A random reincarnation is a terrible idea, most lives in the planet are not worth having, and more than one reincarnation would expose you to even more suffering.Reincarnation would be neat. Another chance to actually live a decent life and be happy and maybe just maybe not be plagued with mental illness so bad that it completely ruins any resemblance of happiness. That being said there probably is no afterlife because that would mean we live in good and caring universe. We don't so we get jack and shit.
@MrNobody Please tell me more about the beer volcano! How often does it erupt or is it a 24/7 gusher???
True. I do like the idea of beginning again with a clean slate. But chances are you would be reincarnated into someone in a much worse place. And considering the approaching environmental apocalypse that new life might not last that long. I don't believe in any of it anyway.A random reincarnation is a terrible idea, most lives in the planet are not worth having, and more than one reincarnation would expose you to even more suffering
Perhaps nothingness resembles a contradiction in classical logic then by the principle of explosion there exists anything and some of these things generate self-awareness. (We are self-aware and we're humans so it'd make sense only if the easiest way to be self-aware-generating is via the anthropogenic route.)Having lost much joy of life, I was struck by a strange thought recently, that I surely am not the only one to have pondered.
Why does anything at all exist? This question does not revolve around the meaning of life, but rather, the physical existence of everything - from plants, to animals, space, planets and time. Imagine that we could remove all planets and stars in space, along with everything on them, including us humans. Then we remove space itself. What is then left in "reality"? Why would anything ever be created in the first place, including time and space? Why wouldm't there just be nothing instead, as if "reality" was a movie on a TV screen that never even started to play?
This is just a philosophical question that's interesting to think about, and by chance, it will remove some angst that some may have about things that they feel that they need to accomplish in life - because, in the end, we are living in a "reality" that we don't even understand what it is.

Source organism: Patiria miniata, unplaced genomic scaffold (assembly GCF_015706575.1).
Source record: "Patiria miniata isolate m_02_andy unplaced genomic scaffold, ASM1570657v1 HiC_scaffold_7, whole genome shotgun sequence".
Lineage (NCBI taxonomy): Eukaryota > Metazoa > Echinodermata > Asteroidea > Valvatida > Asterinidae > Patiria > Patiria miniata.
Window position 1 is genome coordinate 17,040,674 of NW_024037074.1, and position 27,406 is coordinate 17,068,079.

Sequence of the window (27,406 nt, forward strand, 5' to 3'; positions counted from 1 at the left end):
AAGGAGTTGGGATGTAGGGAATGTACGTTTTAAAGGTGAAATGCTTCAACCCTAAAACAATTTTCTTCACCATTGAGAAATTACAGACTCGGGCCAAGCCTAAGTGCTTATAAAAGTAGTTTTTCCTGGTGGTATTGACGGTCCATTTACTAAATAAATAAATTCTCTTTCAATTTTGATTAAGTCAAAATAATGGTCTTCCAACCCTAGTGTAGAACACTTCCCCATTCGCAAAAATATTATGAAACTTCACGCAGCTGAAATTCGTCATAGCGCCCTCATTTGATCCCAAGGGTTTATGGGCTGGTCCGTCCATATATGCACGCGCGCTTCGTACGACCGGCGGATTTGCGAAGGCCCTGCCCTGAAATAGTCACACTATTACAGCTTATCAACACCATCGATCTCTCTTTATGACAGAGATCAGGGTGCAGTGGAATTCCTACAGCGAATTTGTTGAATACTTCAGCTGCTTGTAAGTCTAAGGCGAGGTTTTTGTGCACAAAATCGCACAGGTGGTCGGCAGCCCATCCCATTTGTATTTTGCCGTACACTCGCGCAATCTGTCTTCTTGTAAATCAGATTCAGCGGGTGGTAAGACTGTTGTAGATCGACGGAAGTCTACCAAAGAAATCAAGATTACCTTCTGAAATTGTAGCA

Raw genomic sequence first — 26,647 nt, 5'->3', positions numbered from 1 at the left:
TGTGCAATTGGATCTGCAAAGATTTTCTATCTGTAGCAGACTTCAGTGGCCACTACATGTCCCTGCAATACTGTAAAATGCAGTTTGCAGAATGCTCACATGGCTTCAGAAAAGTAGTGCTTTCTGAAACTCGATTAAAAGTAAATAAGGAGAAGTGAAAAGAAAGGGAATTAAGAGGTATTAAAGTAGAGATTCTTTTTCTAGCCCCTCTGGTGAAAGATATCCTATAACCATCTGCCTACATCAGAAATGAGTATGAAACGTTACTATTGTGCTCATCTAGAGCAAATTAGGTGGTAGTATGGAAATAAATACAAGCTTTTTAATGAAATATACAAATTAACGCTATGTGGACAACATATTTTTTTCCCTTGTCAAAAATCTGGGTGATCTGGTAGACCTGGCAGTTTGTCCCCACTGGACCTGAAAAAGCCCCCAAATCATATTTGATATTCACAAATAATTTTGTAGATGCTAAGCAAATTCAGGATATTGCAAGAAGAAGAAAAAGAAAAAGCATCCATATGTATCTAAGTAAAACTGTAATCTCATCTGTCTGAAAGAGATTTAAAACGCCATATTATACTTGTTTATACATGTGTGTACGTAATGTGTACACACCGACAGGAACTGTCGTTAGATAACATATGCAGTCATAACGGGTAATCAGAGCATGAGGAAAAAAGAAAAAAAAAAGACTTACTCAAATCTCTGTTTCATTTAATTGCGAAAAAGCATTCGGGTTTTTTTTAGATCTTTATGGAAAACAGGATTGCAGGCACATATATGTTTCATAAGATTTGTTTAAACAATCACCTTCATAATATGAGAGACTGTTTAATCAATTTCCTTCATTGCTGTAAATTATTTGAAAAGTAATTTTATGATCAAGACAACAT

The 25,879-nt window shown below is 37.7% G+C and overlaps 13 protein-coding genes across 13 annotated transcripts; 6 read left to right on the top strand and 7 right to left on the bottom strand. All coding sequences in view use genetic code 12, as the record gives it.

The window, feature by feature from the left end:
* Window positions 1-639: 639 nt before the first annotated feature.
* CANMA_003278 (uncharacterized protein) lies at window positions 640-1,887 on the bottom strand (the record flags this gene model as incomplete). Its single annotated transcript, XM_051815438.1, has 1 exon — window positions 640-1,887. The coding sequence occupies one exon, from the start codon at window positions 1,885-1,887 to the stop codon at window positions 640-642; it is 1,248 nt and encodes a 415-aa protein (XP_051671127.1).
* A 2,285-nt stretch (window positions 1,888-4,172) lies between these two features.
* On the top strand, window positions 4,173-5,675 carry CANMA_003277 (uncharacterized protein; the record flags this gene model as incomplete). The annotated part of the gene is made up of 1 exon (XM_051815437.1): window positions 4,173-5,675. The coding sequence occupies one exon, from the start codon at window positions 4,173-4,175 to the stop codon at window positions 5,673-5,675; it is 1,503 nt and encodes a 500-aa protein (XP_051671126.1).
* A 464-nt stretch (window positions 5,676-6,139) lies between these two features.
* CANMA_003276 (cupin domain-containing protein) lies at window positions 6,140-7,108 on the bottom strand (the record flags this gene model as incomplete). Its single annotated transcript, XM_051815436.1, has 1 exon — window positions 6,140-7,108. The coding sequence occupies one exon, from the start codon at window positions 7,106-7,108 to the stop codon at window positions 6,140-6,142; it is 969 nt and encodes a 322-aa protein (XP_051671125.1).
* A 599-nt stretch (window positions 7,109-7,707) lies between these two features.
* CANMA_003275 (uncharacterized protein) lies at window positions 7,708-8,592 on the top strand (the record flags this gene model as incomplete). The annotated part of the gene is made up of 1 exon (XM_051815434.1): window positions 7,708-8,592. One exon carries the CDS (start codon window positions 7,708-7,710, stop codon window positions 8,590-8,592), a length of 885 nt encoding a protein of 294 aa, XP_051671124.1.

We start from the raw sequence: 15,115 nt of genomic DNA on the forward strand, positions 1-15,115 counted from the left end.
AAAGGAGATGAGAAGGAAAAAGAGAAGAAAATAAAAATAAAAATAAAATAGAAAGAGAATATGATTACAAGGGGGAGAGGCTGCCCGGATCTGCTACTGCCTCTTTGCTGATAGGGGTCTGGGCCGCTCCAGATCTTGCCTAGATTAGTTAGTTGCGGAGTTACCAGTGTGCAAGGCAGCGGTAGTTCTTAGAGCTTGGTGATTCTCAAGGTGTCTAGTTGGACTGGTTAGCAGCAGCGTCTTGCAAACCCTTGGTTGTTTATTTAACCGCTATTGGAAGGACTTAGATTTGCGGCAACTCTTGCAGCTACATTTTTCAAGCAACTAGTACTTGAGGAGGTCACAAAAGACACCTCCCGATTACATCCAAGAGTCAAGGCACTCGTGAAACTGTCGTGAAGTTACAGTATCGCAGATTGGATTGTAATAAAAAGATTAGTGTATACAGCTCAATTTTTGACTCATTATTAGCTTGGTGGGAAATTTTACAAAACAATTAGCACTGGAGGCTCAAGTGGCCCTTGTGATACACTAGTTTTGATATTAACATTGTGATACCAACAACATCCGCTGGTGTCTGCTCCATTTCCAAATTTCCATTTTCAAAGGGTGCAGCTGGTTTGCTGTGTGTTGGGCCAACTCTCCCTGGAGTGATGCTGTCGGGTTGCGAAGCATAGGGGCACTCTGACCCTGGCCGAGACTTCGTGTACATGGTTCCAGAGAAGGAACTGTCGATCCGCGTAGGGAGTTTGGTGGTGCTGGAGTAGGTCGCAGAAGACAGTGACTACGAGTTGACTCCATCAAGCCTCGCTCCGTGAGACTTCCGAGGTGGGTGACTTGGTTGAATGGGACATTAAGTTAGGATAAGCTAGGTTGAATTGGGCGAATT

That's an interesting input, but wouldn't that assume that there is something that can explode, in the first place?Perhaps nothingness resembles a contradiction in classical logic then by the principle of explosion there exists anything and some of these things generate self-awareness. (We are self-aware and we're humans so it'd make sense only if the easiest way to be self-aware-generating is via the anthropogenic route.)
In the ultimate sense, the question of why anything exists is intrinsically impossible to answer. Why is there be anybody to ask the question in the first place?Why does anything at all exist? This question does not revolve around the meaning of life, but rather, the physical existence of everything - from plants, to animals, space, planets and time.
This is possible, but NDE accounts vary on this point. Eliminating ignorance is a very noble goal. It is not about finding another belief system, but just the opposite - get rid of all beliefs about yourself to directly experience your own true nature. I don't want to sound like I'm preaching but can point you in the right direction if this topic is genuinely of interest.What concerns me is if there is an afterlife, then, given that I am not unshackled from innate human ignorance upon death, my suicide is pointless.
In the ultimate sense, the question of why anything exists is intrinsically impossible to answer. Why is there be anybody to ask the question in the first place?
According to the greatest seers such as Ramana Maharshi, physical reality is no more real than a dream. And yet you know with 100% certainty you exist, regardless of any belief systems you may have accumulated.
The question then must follow: what exactly are you? If physical reality is not real, that means that all body-mind identities (past memories, future anticipations, gender/age/culture/opinions/etc.) are in their entirety the mother of all illusions which afflict us in the waking state. Even so, we are not victims of some God because that would itself be another false identity.
From this perspective, the highest purpose of life is to awaken before the body dies (if reasonably possible, assuming the life is somewhat livable) which necessarily implies relinquishing all worldly attachments and beliefs. This awakening is said to be more blissful than anything else in life and many seekers have at least tasted it, though few people achieve permanent awakening.